Tallahassee — A new pollution penalty policy announced with much fanfare last month is really only a modest adjustment of previous policies with little impact unless the state starts employing existing powers it has long been afraid to use, according to a legal analysis released today by Public Employees for Environmental Responsibility (PEER). Barring a change in law or putting polluters in jail through criminal prosecution – a rare event in Florida – environmental violators will be able to easily continue absorbing penalties as a cost of doing business.
On July 18, 2007, Department of Environmental Protection (DEP) Secretary Michael Sole unveiled a new civil pollution fine schedule, declaring “I want to change the idea that ‘penalties are a cost of doing business’ by emphasizing the agency’s tough stance against violators.” On close examination, however, the policy will likely have very little effect because it is largely a restatement of the old policy without any mechanisms in place to ensure that the latitude for stiffer penalties is actually used. The new policy –
- Applies to a only a very small portion of cases handled by the DEP;
- Does not require, as Secretary Sole claimed, increasing fines to capture the economic benefits gained by polluters. In fact, the state has already had this authority for years but has seldom used it. The “new” penalty guidelines don’t change the previously-existing policy; and
- Depends upon aggressive application of multi-day penalties (treating each day of non-compliance as a separate violation) for most of its potential effect. However, DEP previously had this same discretion but rarely exercised it. The new guidelines also continue a major loophole in the old policy that penalties can be waived if the corporation claims it was making efforts to comply.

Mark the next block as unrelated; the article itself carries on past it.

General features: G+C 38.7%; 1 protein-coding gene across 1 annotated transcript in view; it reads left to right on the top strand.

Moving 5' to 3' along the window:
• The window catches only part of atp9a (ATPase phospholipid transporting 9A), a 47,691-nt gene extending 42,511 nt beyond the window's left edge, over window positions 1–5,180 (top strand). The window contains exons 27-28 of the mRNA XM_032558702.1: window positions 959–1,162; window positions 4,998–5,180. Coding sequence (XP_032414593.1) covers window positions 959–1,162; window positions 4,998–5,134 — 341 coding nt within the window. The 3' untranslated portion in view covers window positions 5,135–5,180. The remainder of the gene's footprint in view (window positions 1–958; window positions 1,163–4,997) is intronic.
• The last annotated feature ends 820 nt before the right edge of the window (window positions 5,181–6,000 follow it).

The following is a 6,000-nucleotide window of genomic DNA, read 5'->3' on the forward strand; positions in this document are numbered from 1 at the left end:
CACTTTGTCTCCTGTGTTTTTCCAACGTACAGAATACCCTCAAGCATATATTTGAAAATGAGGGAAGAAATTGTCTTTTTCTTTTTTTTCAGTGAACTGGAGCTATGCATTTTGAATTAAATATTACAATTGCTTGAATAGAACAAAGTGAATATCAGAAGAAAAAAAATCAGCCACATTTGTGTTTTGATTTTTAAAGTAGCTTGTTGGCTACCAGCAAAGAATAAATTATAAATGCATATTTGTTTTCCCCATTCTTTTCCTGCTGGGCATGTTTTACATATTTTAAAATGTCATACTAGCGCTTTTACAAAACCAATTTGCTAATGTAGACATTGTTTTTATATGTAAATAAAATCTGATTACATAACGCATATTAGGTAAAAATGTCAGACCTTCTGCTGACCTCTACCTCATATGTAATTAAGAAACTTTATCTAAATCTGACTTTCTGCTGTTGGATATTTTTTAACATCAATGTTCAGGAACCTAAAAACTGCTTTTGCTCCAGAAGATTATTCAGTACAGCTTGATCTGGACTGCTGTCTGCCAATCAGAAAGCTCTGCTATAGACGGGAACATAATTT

“These new fine guidelines have enough loopholes, stipulations and side exits to make a Philadelphia lawyer dizzy,” stated Florida PEER Director Jerry Phillips, a former DEP enforcement attorney, noting that for the previous five years, Mike Sole was in charge of enforcement at the agency. “It will be much easier to take Mr. Sole seriously when he finally puts a single polluter out of business.”
DEP enforcement will also be adversely affected by a 37% budget cut proposed by Governor Charlie Crist. In an August 2, 2007 letter to PEER, Sole angrily denied that raising civil fines had anything to do with crippling cuts at DEP, even though a significant portion of the DEP budget, including staff salaries, comes from civil fines.
“I will take Mike Sole at his word provided he explains how in the world he is going to pursue corporate polluters while hogtied by budget constraints,” added Phillips, observing that DEP had been telling Floridians that it did not want to engage in litigation to enforce anti-pollution laws because that would cost too much and take too long. “Now, we hear that the old policies did not work but we are supposed to believe that corporate polluters will willingly accept the higher penalties without a fight. Instead of merely substituting one fiction for another, why not try being straight with the public?”
As part of its analysis, PEER recommends that DEP start tracking enforcement performance by the agency offices and hold upper management accountable when tougher penalties are not applied, widen the application of higher fine schedules and begin criminally prosecuting serious cases to put corporate violators in prison. “Prison time cannot be absorbed as a cost of doing business,” Phillips concluded.